There was one thing I kept thinking as I was playing through the Standard Match games against AI enemies; I wish there was something new here. Age of Empires III was publicly lashed and quickly forgotten for deviating too far from the mold the first two titles and their expansions had set, but that didn’t mean the devs had made a mistake breaking away from what made Age of Kings great.
Xbox Studios needed to push the envelope but haven’t.
Everything from the buildings to build orders, military options, and pathways all feel like Age of Empires II. At stages in my preview, it almost felt like I was on auto-pilot, smashing out build orders I’d run through hundreds of times on Age of Kings.
Getting bored of the gameplay you’ve been playing for the last 22 years is a bad sign when you’re only hours into a long-awaited sequel over 16 years in the making.
History’s stories where AOE 4 shines
Putting matchmaking issues and Age of Empires II memories aside for a moment, there was one section where Microsoft’s new real-time strategy release really shone, and bright at that — the history-filled, story-heavy Campaigns.
I found myself getting lost in these historical retellings.
First up is “The Normans,” spearheaded by William the Conqueror and his grand Norman invasion of England in the 11th century. This starts (where else) with the Battle of Hastings in 1066, allowing you to take control of the grand victory that has continued to ring through the annals of history for the next thousand years.
It was here that Age of Empires IV really felt like it hit high gear. Live-action cutscenes showing off the battlefield, areas of concern, and the English coasts were riveting, especially once Xbox Studios loaded in the animated soldiers in battle formations, marching orders, and the din of battle.
This was even furthered by narration loaded over the top, setting the scene and really explaining the setup of each turning point in the war, which helped turn every skirmish into an epic contest.
So much of Age of Empires’ strengths have come from its base in reality. The franchise outshone Starcraft and Warcraft, Command & Conquer, and pop culture RTS riffs like Dune, Lord of the Rings, and Star Wars with its focus on real-life playing out on the computer, and that same energetic storytelling is alive here too.
The same can be said of the next three campaign storylines.
There’s plenty on offer here. “The Hundred Years War” charts the epic conflict between England and France in the Middle Ages, before we head further east for “The Rise of Moscow,” and then finally into the Steppes for “The Mongol Empire.”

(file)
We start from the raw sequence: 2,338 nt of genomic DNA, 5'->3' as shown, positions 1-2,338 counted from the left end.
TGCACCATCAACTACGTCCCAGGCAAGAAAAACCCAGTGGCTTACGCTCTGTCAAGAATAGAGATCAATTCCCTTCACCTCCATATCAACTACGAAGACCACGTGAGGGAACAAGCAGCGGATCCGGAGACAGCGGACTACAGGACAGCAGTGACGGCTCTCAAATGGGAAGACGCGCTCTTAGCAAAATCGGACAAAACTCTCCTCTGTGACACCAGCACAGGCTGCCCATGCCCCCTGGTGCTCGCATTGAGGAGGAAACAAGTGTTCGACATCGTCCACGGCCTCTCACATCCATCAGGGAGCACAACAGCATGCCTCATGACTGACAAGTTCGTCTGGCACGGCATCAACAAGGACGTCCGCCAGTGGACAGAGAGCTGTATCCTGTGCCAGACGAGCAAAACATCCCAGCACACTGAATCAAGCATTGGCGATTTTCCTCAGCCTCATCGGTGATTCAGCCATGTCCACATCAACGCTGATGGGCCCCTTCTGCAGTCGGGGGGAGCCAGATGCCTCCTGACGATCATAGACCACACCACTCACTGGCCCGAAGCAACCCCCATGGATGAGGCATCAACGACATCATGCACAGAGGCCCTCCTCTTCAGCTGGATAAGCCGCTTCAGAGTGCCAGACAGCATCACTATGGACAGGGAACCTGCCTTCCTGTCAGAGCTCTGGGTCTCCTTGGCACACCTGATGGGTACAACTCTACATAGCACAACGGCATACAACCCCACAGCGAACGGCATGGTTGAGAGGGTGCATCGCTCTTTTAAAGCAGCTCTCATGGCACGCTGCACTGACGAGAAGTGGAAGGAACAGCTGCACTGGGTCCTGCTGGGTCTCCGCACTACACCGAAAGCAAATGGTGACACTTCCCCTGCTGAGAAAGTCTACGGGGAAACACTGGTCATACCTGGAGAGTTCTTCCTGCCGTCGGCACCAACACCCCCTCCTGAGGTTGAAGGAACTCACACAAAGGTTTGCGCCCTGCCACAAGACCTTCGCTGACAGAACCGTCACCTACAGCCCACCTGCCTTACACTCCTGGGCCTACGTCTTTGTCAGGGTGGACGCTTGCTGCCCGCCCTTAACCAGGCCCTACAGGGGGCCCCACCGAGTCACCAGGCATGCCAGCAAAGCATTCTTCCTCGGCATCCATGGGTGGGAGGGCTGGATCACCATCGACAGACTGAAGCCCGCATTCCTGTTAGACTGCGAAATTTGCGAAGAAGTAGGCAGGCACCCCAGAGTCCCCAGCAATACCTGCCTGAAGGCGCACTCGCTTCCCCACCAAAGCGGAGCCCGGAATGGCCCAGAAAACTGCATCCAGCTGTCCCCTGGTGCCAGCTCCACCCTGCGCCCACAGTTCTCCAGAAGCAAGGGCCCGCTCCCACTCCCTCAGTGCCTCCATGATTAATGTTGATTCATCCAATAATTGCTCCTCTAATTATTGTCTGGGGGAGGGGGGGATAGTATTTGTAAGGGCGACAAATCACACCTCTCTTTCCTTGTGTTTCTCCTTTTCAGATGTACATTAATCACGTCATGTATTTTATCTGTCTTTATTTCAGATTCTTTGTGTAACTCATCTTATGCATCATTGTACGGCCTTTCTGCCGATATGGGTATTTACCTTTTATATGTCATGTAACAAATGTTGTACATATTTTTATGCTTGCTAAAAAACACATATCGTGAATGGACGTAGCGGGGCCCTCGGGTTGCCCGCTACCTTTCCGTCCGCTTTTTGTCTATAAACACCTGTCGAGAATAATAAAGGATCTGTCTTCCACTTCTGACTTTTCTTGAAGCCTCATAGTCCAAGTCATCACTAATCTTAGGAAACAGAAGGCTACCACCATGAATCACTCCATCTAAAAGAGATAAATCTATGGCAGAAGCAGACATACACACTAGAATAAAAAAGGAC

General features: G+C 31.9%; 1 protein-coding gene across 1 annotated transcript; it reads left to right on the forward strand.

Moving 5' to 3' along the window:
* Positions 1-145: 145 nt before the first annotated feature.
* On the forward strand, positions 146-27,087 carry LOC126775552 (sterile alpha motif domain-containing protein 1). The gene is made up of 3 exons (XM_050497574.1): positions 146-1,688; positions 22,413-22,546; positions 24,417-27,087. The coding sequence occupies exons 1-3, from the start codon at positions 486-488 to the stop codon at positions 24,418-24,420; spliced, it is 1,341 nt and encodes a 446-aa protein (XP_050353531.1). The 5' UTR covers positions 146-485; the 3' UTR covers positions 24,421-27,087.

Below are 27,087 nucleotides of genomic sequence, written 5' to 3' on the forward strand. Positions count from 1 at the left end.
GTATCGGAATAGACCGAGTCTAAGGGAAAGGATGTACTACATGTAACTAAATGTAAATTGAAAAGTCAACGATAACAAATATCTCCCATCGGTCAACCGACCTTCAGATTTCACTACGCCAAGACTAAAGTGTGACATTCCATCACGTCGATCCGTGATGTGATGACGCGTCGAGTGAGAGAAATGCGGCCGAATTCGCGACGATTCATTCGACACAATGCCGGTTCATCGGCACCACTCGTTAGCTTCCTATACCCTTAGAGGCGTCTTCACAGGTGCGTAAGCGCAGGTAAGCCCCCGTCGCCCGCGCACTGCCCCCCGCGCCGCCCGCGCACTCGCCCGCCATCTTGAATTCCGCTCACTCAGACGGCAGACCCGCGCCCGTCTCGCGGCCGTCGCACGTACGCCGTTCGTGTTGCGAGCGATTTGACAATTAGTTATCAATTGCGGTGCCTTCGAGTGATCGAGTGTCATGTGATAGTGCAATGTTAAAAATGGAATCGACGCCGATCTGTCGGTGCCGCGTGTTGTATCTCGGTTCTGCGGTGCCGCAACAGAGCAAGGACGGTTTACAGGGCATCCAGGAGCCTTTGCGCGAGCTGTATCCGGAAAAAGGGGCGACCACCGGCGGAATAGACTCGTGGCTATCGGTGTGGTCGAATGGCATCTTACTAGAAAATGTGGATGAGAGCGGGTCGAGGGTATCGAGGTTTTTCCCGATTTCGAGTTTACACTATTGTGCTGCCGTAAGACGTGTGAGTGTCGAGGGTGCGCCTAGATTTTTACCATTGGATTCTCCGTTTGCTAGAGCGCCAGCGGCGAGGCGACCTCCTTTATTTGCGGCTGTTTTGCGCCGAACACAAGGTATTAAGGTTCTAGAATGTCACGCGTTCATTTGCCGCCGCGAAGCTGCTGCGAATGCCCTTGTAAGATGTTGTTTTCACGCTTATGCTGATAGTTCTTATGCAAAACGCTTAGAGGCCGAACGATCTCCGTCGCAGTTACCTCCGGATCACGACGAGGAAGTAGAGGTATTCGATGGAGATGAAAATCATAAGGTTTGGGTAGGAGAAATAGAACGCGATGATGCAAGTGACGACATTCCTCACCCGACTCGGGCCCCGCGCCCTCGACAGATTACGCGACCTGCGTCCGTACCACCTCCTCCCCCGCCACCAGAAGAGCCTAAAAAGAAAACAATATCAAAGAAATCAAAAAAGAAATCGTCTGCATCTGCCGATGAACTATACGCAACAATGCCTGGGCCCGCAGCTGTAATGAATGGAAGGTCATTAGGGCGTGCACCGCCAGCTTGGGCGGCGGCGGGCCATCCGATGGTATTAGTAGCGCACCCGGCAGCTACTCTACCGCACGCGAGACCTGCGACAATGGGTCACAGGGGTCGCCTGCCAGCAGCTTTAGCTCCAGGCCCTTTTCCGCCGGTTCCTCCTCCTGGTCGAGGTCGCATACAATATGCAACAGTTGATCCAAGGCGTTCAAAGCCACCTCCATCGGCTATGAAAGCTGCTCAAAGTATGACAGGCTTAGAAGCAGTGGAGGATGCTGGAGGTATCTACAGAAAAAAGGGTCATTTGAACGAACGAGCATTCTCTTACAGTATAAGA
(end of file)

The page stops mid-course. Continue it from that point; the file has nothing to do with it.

The most disappointing thing about the Campaigns was that they were often over too soon. The battles themselves were sometimes easy to finish, and there aren’t an endless amount of levels, but the rich history, storytelling, regular narration, and how much attention to detail the developers had all lifted the core single-player mode together.
The Campaigns give me great hope for Age of Empires IV, and leave me eagerly awaiting news on the DLC front: the game will benefit from more stories like these.
AOE 4 starts too far back
I understand that Microsoft and Xbox Game Studios would have been worried about Age of Empires III-style backlash, but they’ve gone too far to avoid it this time.
Considering many casual RTS fans see Age of Empires as one of the stalwarts of the genre, and would return to play the game just for its fourth release, to see a new riff on the franchise’s 1999 title will disappoint many. I have the highest of hopes for the title — AOE II is, of course, a testament to how strong the series can be — but Microsoft has a lot of work to do to make Age of Empires IV its own beast.
They already have a great starting off point with Campaigns, however. Leaning into the storytelling and rich history at the game’s fingertips and there’s a gem waiting there under all the rehashed mechanics and build orders.
I have high hopes for Age of Empires IV. There’s room for Microsoft to start taking the risks the series now desperately needs, within the framework of what they know already works. More stories, extra buildings, units, and of course loads more Civ options will build AOE back into its empire of old.
History’s greatest warlords, from Hannibal, Napoleon, and Caesar, to Age of Empire 4’s own darlings William the Conqueror, Dmitry Donskoi, and Genghis Khan, took immense risk for great reward.
For Age of Empires to succeed, Microsoft must do the same.
Reviewed on PC.